Children’s Active Commuting to School: Current Knowledge and Future Directions

This article summarizes research on predictors and health consequences of active commuting to school and evaluates programs specific to children’s walking and bicycling to school, including Safe Routes to School.

  • Research demonstrates that children who walk or bicycle to school have higher daily levels of physical activity and better cardiovascular fitness than do children who do not actively commute to school.
  • A review of the literature identifies a wide range of predictors of children’s active commuting behaviors, including demographic factors, individual and family factors, school factors (including the immediate area surrounding schools), and social and physical environmental factors.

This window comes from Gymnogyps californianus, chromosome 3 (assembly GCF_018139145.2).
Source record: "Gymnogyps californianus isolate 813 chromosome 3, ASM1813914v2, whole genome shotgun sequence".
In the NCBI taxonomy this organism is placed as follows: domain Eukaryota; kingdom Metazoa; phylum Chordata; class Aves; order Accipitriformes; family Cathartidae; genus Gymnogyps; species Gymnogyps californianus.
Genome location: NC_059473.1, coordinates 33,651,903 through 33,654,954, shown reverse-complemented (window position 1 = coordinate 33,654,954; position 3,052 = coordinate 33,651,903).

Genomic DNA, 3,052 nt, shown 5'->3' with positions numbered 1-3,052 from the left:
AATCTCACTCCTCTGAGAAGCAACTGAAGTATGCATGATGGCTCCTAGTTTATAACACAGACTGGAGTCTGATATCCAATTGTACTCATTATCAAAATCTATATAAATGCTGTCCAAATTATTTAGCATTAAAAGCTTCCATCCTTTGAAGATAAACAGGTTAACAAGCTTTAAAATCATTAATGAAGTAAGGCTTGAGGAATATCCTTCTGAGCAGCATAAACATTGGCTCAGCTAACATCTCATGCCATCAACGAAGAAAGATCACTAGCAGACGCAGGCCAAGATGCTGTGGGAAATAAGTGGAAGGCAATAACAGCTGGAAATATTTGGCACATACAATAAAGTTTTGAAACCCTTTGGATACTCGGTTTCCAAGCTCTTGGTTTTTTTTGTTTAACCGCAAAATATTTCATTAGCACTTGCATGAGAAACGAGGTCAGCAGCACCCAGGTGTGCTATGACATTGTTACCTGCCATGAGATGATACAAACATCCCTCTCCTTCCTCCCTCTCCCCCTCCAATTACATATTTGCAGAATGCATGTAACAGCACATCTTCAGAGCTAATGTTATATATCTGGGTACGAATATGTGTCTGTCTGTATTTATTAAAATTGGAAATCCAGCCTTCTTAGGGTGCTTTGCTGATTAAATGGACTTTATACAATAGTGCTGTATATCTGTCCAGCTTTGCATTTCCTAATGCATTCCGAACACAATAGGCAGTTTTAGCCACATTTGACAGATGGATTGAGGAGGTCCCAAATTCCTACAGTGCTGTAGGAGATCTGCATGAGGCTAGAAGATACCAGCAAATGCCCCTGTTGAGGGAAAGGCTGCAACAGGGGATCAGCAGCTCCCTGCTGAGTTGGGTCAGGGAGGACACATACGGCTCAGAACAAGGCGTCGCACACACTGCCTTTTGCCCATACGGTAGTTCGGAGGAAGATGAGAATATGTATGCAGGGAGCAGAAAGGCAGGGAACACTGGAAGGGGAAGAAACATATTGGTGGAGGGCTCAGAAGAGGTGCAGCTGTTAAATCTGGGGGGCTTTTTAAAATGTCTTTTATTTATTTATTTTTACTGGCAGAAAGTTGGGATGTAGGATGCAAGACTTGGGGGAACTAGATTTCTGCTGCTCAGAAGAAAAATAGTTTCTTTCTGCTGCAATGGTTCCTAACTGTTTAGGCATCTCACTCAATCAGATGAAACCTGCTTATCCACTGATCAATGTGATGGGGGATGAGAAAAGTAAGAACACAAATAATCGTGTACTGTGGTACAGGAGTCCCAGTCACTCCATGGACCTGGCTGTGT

• Safe Routes to School and the Walking School Bus are two public health efforts that promote walking and bicycling to school.
  • Evidence suggests that these activities are viewed positively by key stakeholders and have positive effects on children’s active commuting to school.

Davison, Kirsten K., Werder, Jessica L. and Lawson, Catherine T. “Children’s Active Commuting to School: Current Knowledge and Future Directions.” Preventing Chronic Disease. 5.3 (2008): A100.

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